I’ve just read a news story on Silicon Republic that discusses a CA press release. CA are saying that European businesses are losing €17 billion (over $22 billion) a year in IT down time. I guess their solution is to use CA software to prevent this. But my previous experience working for a CA reseller, being certified in their software, and knowing what their pre-release testing/patching is like, I would suspect that using their software will simply swap “downtime” for “maintenance windows” *ducks flying camera tripods*.
What causes downtime?
The best way to avoid this is to back up your data. Let’s start with file servers. Few administrators know about or decided not to turn on VSS to snapshot the volumes containing their file shares. If a user (or power user) or helpdesk admin can easily right-click to recover a file then why the hell wouldn’t you use this feature? You can quickly recover a file without even launching a backup product console or recalling tapes.
Backup is still being done direct to tape with the full/incremental model. I still see admins collecting those full/incremental tapes in the morning and sending them offsite. How do you recover a file? Well VSS is turned off so you have to recall the tapes. The file might not be in last night’s incremental so you have to call in many more tapes. Tapes need to be mounted, catalogued, etc, and then you hope the backup job ran correctly because the “job engine” in the backup software keeps crashing.
Many backup solutions now use VSS to allow backups to disk, to the cloud, to disk->tape, to disk->cloud, or even to disk->DR site disk->tape. That means you can recover a file with a maximum of 15 minutes loss (depending on the setup) and not have to recall tapes from offsite storage.
Clusting. That word sends shivers down many spines. I starting doing clustering on Windows back in 1997 or thereabouts using third party solutions and then with Microsoft Wolfpack (NT 4.0 Advanced Server or something). I was a junior consultant and used to set up demo labs for making SQL and the like highly available. It was messy and complex. Implementing a cluster took days and specialist skills. Our senior consultant would set up clusters in the UK and Ireland, taking a week or more, and charging the highest rates. Things pretty much stayed like that until Windows 2008 came along. With that OS, you can set up a single-site cluster in 30 minutes once the hardware is set up. Installing the SQL service pack takes longer than setting up a cluster now!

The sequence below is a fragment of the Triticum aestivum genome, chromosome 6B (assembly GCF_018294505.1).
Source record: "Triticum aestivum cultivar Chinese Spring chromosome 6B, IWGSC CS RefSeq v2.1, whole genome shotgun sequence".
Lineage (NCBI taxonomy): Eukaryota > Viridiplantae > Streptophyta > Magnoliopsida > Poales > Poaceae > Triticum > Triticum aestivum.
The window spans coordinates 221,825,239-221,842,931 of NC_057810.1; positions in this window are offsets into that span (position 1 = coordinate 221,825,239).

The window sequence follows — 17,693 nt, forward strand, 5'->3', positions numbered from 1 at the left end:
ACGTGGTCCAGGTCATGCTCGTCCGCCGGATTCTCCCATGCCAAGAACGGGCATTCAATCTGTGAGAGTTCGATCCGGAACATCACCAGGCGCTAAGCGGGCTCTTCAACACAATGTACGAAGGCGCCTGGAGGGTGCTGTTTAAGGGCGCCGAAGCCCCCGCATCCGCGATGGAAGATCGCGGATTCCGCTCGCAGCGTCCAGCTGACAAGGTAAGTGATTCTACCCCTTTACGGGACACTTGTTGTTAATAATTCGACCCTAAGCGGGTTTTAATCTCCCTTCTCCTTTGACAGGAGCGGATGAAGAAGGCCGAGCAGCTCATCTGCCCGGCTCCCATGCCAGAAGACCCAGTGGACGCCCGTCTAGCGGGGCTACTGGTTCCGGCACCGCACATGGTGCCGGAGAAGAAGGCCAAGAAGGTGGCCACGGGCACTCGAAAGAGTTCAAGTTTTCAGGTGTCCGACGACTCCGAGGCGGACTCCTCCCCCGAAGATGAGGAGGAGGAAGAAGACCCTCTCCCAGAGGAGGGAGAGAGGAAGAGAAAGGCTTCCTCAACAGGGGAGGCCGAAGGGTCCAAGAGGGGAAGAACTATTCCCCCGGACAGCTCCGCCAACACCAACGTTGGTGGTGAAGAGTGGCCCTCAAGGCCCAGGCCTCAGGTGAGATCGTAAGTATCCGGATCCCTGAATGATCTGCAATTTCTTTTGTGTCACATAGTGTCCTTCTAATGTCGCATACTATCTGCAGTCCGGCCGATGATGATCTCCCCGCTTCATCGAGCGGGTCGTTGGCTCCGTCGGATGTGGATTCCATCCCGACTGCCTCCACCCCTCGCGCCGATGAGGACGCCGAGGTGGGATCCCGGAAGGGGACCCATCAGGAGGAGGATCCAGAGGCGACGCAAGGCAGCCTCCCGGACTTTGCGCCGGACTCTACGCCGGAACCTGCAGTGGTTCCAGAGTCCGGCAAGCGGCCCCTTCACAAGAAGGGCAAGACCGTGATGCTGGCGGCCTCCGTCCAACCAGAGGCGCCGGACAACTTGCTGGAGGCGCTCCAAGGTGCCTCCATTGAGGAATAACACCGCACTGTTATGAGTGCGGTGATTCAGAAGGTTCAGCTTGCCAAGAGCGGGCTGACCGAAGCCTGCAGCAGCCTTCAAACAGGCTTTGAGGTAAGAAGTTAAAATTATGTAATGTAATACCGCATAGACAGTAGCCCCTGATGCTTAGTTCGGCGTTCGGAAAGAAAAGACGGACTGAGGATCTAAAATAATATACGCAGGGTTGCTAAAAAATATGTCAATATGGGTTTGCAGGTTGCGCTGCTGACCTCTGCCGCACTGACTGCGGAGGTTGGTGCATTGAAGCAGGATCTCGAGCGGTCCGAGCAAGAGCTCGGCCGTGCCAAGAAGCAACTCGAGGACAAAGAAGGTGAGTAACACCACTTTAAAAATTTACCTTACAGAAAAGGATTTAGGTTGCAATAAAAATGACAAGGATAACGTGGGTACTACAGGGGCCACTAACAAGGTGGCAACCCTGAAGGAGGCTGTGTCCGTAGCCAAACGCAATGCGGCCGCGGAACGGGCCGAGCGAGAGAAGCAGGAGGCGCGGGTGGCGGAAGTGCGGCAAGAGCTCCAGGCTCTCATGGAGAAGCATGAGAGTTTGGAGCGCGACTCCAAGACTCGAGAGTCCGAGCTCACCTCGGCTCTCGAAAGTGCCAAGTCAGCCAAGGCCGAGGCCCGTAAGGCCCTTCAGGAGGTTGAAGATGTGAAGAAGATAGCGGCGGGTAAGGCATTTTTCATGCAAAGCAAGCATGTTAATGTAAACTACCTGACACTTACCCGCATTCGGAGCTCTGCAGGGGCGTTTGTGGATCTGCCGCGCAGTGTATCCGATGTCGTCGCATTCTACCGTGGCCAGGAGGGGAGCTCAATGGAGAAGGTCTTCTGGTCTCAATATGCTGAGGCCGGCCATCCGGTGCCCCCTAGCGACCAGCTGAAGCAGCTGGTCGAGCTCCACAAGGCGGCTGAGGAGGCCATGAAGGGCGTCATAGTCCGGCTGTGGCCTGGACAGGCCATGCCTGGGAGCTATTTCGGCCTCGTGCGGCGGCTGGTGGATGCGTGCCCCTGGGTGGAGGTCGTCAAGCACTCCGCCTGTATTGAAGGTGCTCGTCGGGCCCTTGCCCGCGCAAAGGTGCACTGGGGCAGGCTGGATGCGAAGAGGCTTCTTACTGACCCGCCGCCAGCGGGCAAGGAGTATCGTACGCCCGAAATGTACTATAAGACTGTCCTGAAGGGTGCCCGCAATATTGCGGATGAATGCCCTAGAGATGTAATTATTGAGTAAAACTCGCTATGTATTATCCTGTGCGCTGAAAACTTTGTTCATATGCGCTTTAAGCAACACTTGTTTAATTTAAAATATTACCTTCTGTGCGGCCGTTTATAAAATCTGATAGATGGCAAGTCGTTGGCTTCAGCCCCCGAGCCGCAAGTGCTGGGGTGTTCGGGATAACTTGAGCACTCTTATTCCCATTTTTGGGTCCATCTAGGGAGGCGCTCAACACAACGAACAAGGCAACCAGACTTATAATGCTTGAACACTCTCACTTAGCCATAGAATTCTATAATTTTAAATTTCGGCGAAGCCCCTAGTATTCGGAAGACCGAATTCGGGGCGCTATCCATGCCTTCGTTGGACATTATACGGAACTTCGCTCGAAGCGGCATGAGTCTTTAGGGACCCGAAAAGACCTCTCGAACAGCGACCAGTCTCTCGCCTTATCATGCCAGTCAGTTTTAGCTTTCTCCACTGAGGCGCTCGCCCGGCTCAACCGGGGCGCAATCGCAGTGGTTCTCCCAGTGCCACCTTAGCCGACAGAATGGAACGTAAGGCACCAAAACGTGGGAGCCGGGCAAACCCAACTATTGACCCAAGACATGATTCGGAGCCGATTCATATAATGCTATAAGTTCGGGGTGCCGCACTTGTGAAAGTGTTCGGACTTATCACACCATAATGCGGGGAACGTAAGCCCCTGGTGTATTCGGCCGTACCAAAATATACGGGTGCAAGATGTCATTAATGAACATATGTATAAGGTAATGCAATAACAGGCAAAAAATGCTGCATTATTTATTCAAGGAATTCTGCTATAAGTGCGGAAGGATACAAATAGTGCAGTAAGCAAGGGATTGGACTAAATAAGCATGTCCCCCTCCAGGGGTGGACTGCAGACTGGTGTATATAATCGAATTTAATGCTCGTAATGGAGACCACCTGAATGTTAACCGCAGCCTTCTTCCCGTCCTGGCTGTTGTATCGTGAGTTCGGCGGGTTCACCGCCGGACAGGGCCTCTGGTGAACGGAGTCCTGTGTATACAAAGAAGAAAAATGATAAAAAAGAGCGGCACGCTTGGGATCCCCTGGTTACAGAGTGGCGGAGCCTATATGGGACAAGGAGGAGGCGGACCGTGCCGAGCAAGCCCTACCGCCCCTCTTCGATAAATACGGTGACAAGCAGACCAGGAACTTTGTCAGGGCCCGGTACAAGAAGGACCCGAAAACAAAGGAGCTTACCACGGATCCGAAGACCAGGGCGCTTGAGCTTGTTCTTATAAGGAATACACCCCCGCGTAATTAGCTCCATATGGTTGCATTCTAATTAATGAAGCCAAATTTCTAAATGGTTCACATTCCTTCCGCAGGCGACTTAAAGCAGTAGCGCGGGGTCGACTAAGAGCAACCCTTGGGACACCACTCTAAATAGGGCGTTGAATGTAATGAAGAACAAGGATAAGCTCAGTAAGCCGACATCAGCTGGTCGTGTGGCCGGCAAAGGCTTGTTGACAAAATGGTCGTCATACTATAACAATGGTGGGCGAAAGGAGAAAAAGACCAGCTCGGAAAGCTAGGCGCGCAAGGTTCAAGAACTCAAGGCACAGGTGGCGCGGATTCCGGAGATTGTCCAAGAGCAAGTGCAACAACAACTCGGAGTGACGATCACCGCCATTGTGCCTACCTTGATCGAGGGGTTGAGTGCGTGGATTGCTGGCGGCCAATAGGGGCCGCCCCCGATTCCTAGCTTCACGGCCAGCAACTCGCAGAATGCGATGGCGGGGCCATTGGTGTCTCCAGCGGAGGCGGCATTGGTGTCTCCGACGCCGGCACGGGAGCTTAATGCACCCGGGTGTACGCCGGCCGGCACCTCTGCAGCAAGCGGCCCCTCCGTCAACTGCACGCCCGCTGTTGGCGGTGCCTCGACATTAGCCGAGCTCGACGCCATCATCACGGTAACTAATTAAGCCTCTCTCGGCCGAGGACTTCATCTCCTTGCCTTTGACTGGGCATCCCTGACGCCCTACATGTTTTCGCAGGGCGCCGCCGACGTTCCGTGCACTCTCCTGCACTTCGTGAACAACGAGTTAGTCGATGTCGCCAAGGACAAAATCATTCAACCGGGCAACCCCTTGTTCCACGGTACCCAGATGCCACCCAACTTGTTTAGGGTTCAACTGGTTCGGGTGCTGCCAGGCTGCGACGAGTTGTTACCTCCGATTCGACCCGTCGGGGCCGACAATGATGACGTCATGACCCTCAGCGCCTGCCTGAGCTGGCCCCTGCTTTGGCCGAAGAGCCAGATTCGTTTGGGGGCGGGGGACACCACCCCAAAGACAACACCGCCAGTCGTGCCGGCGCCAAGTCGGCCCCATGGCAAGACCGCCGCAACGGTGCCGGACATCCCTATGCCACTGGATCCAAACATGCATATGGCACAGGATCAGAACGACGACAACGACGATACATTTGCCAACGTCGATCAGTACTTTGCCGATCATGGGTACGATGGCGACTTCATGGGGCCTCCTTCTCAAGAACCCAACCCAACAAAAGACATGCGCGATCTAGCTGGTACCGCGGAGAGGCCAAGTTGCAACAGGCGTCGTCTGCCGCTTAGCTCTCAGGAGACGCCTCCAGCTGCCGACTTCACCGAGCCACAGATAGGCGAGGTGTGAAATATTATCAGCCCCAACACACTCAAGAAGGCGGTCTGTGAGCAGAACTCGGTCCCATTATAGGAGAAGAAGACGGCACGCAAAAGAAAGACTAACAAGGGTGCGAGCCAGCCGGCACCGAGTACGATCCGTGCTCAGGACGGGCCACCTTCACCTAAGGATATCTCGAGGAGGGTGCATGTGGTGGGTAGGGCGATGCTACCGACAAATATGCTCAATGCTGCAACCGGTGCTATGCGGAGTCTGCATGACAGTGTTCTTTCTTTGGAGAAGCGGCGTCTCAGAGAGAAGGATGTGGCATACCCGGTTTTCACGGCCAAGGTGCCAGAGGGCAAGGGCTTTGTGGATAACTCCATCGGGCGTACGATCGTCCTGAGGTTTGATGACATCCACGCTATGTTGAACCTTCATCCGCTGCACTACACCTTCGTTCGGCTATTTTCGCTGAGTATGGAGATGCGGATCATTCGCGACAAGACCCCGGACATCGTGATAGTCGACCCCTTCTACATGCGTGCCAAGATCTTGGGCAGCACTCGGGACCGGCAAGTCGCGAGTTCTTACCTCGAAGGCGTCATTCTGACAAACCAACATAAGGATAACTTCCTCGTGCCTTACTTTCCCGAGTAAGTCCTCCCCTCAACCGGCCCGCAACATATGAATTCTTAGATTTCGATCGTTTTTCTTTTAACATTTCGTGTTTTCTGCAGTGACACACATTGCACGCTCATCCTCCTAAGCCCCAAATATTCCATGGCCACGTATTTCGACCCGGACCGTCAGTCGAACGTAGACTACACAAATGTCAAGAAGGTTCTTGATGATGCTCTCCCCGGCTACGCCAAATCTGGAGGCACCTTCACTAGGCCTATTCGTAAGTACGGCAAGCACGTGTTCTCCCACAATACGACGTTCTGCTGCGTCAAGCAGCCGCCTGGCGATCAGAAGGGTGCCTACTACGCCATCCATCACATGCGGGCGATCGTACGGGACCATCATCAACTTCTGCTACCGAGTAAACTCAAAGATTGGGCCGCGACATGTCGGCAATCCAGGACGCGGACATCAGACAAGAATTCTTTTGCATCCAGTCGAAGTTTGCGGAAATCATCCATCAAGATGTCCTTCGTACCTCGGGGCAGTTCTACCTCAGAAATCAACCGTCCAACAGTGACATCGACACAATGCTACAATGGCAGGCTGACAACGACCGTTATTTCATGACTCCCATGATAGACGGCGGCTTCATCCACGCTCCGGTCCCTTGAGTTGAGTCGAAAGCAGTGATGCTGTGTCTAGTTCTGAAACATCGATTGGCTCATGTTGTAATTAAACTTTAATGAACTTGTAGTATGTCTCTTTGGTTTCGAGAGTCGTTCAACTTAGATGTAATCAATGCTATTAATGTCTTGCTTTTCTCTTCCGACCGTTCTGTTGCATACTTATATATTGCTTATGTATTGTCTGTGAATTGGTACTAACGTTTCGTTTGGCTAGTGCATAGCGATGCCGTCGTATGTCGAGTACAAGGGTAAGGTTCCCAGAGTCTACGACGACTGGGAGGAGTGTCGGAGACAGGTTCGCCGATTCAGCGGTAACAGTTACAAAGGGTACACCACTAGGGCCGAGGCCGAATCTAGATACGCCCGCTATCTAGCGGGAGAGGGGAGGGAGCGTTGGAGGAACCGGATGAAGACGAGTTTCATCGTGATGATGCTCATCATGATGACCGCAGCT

You can cluster applications that are running on physical servers. That might be failover clustering (SQL), network load balancing (web servers) or us in-built application high availability (SQL replication, Lotus Domino clustering, or Exchange DAG).
The vast majority of applications should now be installed in virtual machines. For production systems, you really should be clustering the hosts. That gives you host hardware fault tolerance, allowing virtual machines to move between hosts for scheduled maintenance or in response to faults (move after failure or in response to performance/minor fault issues).
You can implement things like NLB or clustering within virtual machines. They still have an internal single point of failure: the guest OS and services. NLB can be done using the OS or using devices (use static MAC addresses). Using iSCSI, you can present LUNs from a SAN to your virtual machines that will run failover clustering. That allows the services that they run to become highly available. So now, if a host fails, the virtualization clustering allows the virtual machines to move around. If a virtual machine fails then the service can failover to another virtual machine.
It is critical that you know an issue is occurring or about to occur. That’s only possible with complete monitoring. Ping is not enterprise monitoring. Looking at a few SNMP things is not enterprise monitoring. You need to be able to know how healthy the hardware is. Virtualisation is the new hardware so you need to know how it is doing. How is it performing? Is the hardware detecting a performance issue? Is the storage (most critical of all) seeing a problem? Applications are accessed via the network so is it OK? Are the operating systems and services OK? What is the end user experience like?
I’ve said it before and I’ll say it again. Knowing that there is a problem, knowing what it is, and telling the users this will win you some kudos from the business. Immediately identifying a root cause will minimize downtime. Ping won’t allow you to do that. Pulling some CPU temperature from SNMP won’t get you there. You need application, infrastructure and user intelligence and only an enterprise monitoring solution can give you this.
We’re getting outside my space but this is the network and power systems. Critical systems should have A+B power and networking. Put in dual firewalls, dual paths from them to the servers. Put in a diesel generator (with fuel!), a UPS, etc. Don’t forget your Aircon. You need fault tolerance there too. And it’s no good just leaving it there. They need to be tested. I’ve seen a major service provider have issues when these things have not kicked in as expected due to some freak simple circumstances.
Disaster Recovery Site
That’s a whole other story. But virtualisation makes this much easier. Don’t forget to test!